Tuesday, 1 November 2011

I Admit

I am a very transparent person. You don't have to know me very well in order to understand how I'm feeling. When I'm happy, I'm infectious, all my friends will know the source of my glee. When I'm sad, I'm the biggest drama queen in the world. My friends will know the blow-by-blow account and nitty-gritty of my despair.

Ok, I might be sounding a bit crazy already. But to balance it out, I share in my friends' life moments the same way I share mine with them. (my good friend Jonas once told me that i have a deep sense of empathy, I didn't realize that before).

Some well-meaning friends cautioned me on my openness (especially about my sexuality during the past year). I understand their concerns. However, it still comes out naturally. I have been empowered so much that to continue to hide in the closet is becoming more and more unbearable.

The same openness has extended to my heart. The moment someone I like gives me a glimmer of hope, all my defenses go down. I'll be all out with my sweet gestures. I will be literally prancing on air.

Friends tell me to hold back a little. Keep the other guy guessing. "Make him miss you." But as I am brutally frank with my opinions, I am also brutally honest with my feelings. I don't see the point with pretending, with playing a game. "It's better he knows how I feel upfront."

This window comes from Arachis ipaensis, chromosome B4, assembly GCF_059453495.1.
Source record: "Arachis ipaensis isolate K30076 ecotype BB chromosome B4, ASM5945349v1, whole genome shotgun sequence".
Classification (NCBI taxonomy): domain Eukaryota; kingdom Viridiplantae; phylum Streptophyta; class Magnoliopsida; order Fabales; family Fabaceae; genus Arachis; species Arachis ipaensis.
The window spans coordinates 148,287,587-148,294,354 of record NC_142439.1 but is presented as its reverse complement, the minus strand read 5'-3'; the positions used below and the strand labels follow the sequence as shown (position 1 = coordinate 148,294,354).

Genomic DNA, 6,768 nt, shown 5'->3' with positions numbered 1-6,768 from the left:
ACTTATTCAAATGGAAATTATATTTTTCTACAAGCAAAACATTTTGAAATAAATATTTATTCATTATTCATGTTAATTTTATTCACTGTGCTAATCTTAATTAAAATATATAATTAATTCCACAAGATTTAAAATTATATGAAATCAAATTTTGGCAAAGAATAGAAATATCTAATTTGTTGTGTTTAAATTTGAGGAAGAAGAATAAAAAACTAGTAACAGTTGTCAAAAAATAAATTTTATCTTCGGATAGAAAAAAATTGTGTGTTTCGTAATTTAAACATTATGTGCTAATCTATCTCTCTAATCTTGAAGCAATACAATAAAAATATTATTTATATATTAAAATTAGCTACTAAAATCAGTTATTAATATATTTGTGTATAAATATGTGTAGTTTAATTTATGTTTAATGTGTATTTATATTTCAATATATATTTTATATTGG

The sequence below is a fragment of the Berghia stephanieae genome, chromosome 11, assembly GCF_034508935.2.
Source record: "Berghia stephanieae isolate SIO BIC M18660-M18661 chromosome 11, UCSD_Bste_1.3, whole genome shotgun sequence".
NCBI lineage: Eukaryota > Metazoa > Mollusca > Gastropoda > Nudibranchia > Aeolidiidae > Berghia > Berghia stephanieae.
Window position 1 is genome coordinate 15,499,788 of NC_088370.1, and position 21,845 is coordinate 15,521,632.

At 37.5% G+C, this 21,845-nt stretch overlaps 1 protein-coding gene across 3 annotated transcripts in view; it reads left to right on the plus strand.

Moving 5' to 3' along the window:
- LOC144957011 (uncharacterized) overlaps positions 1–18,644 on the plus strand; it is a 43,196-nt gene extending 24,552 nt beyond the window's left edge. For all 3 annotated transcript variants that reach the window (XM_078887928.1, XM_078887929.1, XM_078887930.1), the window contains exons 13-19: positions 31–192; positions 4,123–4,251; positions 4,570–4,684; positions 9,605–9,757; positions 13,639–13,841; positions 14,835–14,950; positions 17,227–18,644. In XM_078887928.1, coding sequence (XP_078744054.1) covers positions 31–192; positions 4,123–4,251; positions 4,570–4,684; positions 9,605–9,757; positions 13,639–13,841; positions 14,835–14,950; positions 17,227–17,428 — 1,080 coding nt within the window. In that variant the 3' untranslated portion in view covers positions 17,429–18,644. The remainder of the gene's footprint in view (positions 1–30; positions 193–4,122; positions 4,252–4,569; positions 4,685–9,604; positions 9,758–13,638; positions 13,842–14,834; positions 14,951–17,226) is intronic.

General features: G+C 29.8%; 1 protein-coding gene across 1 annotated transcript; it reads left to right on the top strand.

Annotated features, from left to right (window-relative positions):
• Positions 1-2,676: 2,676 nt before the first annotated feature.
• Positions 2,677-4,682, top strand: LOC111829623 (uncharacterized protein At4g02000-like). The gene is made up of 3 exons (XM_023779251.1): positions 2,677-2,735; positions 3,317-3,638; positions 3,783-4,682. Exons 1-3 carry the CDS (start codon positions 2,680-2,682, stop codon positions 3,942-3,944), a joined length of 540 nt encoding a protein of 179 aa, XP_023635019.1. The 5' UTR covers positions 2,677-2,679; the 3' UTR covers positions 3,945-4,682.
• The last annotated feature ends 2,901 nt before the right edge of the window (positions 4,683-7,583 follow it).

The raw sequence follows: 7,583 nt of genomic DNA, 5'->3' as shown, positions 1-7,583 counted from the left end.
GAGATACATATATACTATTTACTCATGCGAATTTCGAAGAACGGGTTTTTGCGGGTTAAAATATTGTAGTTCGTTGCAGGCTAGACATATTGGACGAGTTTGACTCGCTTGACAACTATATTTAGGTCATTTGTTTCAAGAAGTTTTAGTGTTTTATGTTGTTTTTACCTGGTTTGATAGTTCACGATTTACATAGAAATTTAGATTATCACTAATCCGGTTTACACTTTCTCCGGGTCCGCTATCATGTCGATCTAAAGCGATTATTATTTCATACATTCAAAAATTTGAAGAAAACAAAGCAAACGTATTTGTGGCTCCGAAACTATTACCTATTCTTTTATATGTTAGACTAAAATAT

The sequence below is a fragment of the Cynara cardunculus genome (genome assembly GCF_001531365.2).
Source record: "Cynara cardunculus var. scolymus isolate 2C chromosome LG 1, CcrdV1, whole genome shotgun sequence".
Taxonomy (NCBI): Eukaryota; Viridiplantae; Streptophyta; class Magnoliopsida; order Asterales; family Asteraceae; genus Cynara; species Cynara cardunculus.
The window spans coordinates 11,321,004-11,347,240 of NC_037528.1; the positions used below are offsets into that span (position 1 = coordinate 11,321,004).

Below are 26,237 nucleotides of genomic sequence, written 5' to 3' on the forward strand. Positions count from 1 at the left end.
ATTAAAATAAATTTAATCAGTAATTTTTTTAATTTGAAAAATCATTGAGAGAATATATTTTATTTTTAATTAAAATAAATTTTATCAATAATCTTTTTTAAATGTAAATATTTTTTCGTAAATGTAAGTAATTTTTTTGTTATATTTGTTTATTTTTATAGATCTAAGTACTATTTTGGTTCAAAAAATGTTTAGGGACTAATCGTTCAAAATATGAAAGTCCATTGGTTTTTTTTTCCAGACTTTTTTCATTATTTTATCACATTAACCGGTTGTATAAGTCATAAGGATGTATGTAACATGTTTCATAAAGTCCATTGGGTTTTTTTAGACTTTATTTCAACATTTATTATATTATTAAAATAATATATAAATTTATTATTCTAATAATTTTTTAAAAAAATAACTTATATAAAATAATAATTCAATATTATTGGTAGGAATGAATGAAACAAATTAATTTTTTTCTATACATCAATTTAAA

Listening to Fabcasts recorded over the past year, I've noticed a common theme in my comments. It started as a simple joke, a form of self-flagellation. A recognition of a state of being. Little did I notice that bit by bit it was eating me up. And as Mcvie has pointed out to me, I was desperate. "Guys can smell your desperation from miles away." Brutal words that I must admit made me feel defensive. I was shaken. Tony said I lost my groove, I lost my confidence. In the middle of a massage last night, my head was swirling with thoughts, the warm hands of my masseur felt like nothing, I was numb. I was stripped naked. I was exposed.

I've been asking myself a lot of times, "Why am I still single? I'm a nice guy, I'm not ugly, why can't I have a boyfriend?" And each time I say it, a piece of my dignity, my self-respect is stripped off me.

I don't want someone to love me out of pity. I don't want someone to "complete" me.

But I recognize, I am broken. A brutal reality that I need to accept. I need to fix myself. Not anyone else.
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